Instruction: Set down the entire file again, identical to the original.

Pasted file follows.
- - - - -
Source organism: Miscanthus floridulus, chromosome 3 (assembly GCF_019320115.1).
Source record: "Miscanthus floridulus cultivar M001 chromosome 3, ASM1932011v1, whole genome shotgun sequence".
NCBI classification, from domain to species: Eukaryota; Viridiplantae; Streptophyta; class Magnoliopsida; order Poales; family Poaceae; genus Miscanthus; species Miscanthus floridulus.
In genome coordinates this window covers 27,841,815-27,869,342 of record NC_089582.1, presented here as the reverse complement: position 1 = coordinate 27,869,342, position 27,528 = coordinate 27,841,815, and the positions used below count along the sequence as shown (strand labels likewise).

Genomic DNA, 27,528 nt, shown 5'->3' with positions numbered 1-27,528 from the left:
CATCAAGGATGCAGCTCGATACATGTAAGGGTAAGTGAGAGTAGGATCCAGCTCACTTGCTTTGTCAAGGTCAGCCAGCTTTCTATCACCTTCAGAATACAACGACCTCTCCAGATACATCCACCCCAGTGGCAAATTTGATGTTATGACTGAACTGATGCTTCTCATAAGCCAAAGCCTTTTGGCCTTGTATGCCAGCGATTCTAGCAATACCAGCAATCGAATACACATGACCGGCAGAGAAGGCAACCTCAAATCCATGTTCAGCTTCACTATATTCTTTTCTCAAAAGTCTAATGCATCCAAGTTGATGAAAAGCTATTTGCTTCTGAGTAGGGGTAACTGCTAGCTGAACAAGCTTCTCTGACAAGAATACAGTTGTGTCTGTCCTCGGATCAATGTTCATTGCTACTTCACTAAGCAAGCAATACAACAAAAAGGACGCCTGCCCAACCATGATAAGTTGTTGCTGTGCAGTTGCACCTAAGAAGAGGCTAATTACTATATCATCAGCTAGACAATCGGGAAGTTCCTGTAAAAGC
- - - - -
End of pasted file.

Source organism: Miscanthus floridulus, chromosome 3 (assembly GCF_019320115.1).
Source record: "Miscanthus floridulus cultivar M001 chromosome 3, ASM1932011v1, whole genome shotgun sequence".
NCBI classification, from domain to species: Eukaryota; Viridiplantae; Streptophyta; class Magnoliopsida; order Poales; family Poaceae; genus Miscanthus; species Miscanthus floridulus.
In genome coordinates this window covers 27,841,815-27,869,342 of record NC_089582.1, presented here as the reverse complement: position 1 = coordinate 27,869,342, position 27,528 = coordinate 27,841,815, and the positions used below count along the sequence as shown (strand labels likewise).

Genomic DNA, 27,528 nt, shown 5'->3' with positions numbered 1-27,528 from the left:
CATCAAGGATGCAGCTCGATACATGTAAGGGTAAGTGAGAGTAGGATCCAGCTCACTTGCTTTGTCAAGGTCAGCCAGCTTTCTATCACCTTCAGAATACAACGACCTCTCCAGATACATCCACCCCAGTGGCAAATTTGATGTTATGACTGAACTGATGCTTCTCATAAGCCAAAGCCTTTTGGCCTTGTATGCCAGCGATTCTAGCAATACCAGCAATCGAATACACATGACCGGCAGAGAAGGCAACCTCAAATCCATGTTCAGCTTCACTATATTCTTTTCTCAAAAGTCTAATGCATCCAAGTTGATGAAAAGCTATTTGCTTCTGAGTAGGGGTAACTGCTAGCTGAACAAGCTTCTCTGACAAGAATACAGTTGTGTCTGTCCTCGGATCAATGTTCATTGCTACTTCACTAAGCAAGCAATACAACAAAAAGGACGCCTGCCCAACCATGATAAGTTGTTGCTGTGCAGTTGCACCTAAGAAGAGGCTAATTACTATATCATCAGCTAGACAATCGGGAAGTTCCTGTAAAAGC